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8.2 Quake Predicted for Salton Sea

 

Last updated 06/16/2017 at 10:25am



According to 'The Weather Channel' an earthquake with a magnitude of 8.2 is likely with plenty of geological evidence of past occurrences to be found in the area. These markers foreshadow grave consequences for a region that's already on high alert for the next "Big One."

An earthquake similar to the 1906 quake that devastated San Francisco is predicted. That had an estimated magnitude of 7.8, well above the baseline of 7 that scientists consider a major earthquake.

Seismologist Lucy Jones predicts that a San Andreas earthquake beginning at the Salton Sea could be as strong as an 8.2 if it got all the way to Paso Robles.

"We think Southern California is locked and loaded, that the stresses have really built up, and when things start unleashing, they could unleash for years," U.S. Geological Survey seismologist Ned Field told Smithsonian.com in 2015.

A study published earlier this year concluded that the land on either side of the San Andreas fault has been pushing against the other at a rate of more than 1 inch per year since 1857.

“So you expect that amount of accumulation of energy will be released in the future in a large-magnitude rupture, somewhere along the San Andreas,” said USGS research geologist and study lead author Kate Scharer.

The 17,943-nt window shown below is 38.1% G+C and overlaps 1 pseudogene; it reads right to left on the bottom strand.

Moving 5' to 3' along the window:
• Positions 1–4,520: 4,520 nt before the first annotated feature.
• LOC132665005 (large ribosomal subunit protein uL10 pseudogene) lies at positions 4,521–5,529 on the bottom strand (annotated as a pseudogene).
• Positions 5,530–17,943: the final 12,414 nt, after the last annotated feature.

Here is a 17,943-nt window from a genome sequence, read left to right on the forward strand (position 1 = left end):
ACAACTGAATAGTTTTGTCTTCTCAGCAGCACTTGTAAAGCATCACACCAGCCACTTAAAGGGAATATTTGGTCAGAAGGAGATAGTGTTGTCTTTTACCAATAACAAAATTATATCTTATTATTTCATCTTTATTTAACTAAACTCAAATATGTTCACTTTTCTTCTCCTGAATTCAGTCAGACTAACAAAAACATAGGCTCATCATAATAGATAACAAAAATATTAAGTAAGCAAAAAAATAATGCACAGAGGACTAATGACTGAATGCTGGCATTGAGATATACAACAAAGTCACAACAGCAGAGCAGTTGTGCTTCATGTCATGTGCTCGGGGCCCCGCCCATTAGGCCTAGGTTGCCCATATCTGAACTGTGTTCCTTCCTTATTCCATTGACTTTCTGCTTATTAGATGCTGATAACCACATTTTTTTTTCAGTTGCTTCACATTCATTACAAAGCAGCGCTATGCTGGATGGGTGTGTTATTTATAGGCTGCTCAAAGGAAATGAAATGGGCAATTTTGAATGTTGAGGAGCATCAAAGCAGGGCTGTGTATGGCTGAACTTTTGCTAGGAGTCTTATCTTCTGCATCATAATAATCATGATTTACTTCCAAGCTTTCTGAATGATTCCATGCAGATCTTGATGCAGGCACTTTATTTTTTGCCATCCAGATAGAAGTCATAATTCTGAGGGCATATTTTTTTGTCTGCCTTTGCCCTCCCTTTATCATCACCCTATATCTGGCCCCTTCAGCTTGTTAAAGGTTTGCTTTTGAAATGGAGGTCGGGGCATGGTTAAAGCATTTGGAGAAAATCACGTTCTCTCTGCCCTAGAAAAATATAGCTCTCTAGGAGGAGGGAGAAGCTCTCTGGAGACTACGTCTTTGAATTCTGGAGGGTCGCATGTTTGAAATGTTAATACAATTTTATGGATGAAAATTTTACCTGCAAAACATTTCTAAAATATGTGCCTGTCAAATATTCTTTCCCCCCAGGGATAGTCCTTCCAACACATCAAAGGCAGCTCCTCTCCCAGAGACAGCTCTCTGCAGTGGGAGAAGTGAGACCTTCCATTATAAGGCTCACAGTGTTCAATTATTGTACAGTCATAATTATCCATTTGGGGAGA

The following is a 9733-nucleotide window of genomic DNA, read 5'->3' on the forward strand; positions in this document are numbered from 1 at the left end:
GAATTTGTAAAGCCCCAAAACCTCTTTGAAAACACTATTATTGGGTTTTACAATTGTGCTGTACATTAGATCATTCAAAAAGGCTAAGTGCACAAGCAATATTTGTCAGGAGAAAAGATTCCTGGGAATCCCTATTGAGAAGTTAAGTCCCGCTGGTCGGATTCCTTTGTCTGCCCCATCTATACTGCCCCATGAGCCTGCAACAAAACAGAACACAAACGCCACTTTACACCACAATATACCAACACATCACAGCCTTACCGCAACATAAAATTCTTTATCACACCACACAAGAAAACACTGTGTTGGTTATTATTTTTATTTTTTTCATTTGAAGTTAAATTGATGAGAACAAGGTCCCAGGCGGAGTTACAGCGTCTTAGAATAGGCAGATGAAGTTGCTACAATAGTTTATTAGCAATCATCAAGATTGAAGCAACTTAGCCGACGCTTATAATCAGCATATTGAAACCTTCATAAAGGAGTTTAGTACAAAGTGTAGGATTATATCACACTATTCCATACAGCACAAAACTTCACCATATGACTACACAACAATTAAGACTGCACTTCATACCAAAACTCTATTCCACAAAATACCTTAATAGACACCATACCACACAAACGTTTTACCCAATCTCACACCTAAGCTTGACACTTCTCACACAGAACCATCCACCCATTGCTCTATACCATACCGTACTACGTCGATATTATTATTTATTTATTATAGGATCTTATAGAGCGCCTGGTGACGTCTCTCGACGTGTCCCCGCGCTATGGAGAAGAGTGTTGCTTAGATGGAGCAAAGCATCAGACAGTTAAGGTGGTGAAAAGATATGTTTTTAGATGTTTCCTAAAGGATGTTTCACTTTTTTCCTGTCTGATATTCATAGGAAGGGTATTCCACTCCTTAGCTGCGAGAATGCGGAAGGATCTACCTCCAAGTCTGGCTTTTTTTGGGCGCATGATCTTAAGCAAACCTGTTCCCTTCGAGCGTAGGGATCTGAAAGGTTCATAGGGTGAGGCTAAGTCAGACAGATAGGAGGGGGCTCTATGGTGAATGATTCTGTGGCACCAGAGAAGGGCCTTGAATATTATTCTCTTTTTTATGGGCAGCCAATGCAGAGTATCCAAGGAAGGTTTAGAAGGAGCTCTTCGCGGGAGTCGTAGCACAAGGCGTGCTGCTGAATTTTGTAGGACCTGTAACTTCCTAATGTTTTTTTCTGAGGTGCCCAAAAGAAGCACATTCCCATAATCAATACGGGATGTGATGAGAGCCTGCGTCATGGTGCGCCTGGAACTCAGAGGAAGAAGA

The last major earthquake near Los Angeles hit Fort Tejon in 1857 and registered a 7.9.

An 8.2 earthquake would produce far more energy than what was produced by the nuclear bomb dropped on Hiroshima. But a bigger issue is that all of Southern California would be hit at once.

“With 300 miles of fault all going in the same earthquake, you then have everybody affected at the same time,” says Jones. “The San Andreas is the one that will produce the earthquake that’s going to cause damage in every city” in Southern California.

However, “it’s not so much about dying in the earthquake. It’s about being miserable after the earthquake and people giving up on Southern California,” says Jones.

Catastrophic damage to the region's infrastructure could take more than a year to repair, which could in turn wreck the local economy and drive people to abandon Los Angeles.

In addition, the Hayward fault in the Bay Area, which is considered the most likely to cause the next major earthquake, could be set off by a quake along the San Andreas fault, Jones said.

Earthquake experts are also worried about the region's reliance on narrow passes like the San Gorgonio, according to the Los Angeles Times. The concern is that a huge earthquake could cut Southern California off from major transportation routes and energy sources.

A project to install new seismic equipment across the West Coast as part of an earthquake early warning system is in danger of losing funding, according to President Trump’s proposed federal budget.

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